Since True Blood signed off in August of 2014, I have not watched a series of any sort. I’m told there’s some great stuff available. But I have no desire to watch since I’ve broken the habit.

I grew up in a home where my parents refused to get cable TV, but I still watched a fair amount of network programming. I can recite dialogue with any of the 200-plus episodes of M*A*S*H, for instance.

But gradually my viewing has diminished to almost nothing. Maybe it came with having kids or taking up endurance sports. Maybe it came with the lack of quality programming. Maybe it came from transitioning from being a full-time sportswriter to a journalist focused more on performance and fitness. Maybe it came with Disney purchasing ABC/ESPN and making it seem like an infomercial. Maybe it came with the transition of television from news and entertainment to talking heads yelling about politics and sports.

Because of the non-stop chatter surrounding sports, you need not watch the games themselves anymore to follow along. I have not watched an NFL game other than parts of the Super Bowl since 2007 and still feel like I can keep up with it by reading online for 20 minutes or so a day during football season. (Heck, millions of people watch six hours of NFL every Sunday but are too drunk to remember any of it.)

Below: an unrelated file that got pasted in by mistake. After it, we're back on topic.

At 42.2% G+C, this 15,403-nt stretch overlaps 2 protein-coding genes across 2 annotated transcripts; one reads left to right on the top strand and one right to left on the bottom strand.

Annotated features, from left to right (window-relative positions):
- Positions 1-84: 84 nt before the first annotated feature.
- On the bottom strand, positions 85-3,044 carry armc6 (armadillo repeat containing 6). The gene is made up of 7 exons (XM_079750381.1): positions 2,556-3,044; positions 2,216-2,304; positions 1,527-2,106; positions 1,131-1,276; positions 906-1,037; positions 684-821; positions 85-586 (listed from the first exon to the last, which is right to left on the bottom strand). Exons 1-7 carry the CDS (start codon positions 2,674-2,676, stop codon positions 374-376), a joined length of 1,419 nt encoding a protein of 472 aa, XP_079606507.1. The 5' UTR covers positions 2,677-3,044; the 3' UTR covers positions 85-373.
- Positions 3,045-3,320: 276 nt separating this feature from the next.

How much of our lives do we surrender to television? The DVR was supposed to let us spend less time watching TV since we could zip through the commercials. Instead, it’s made it convenient to record and later watch stuff we probably would not have back when it took some effort to program the VCR. Some actually brag about their binge viewing, a term that didn’t exist five years ago, as it it’s an accomplishment to lie in front of the couch for an entire weekend. (Yeah, but I saved time by watching it all at once!) Technology has advanced to where we now can watch TV anytime, anyplace, on a screen of any size.

Most people design their homes around television. There are home theaters, man caves, entire wings of the house devoted to wasting away watching television. Here in Florida, people have TVs outside, too. We once placed objects of importance on the mantel. It’s telling that many people now mount a flatscreen in that spot. Hey, it’s what they consider most important.

Nobody has time to work out. But everyone has time for television. Some people make half-hearted compromises, watching TV while plodding along on a treadmill or stationary bike, usually getting the predictable modest results.

If you want to discover more time, turn off TV. If you want to get better sleep, turn off TV at least an hour before bed. If you want to have more sex, take the TV out of the bedroom.

When I gave up TV for Lent in 2010 and 2011 many exciting opportunities came my way. Maybe that was coincidence.

Thankfully, my crash television diet instilled a new habit. Over the last six yeas, I’ve watched little beyond college basketball.

I haven’t missed much.



The No Laundry Challenge

nolaundryThis isn’t about wearing dirty clothes, saving water and energy, or going nudist for a few weeks, though there’s something to be said for all of that. This is about leaning out your wardrobe and discovering the clothes you truly value.

It’s been said that we wear 20 percent of our clothes 80 percent of the time. Some have suggested hanging your clothes the opposite way on hangers as you wear them. At the end of 30 or 60 days, you can look at the clothes not turned backward and tell which ones you no longer need.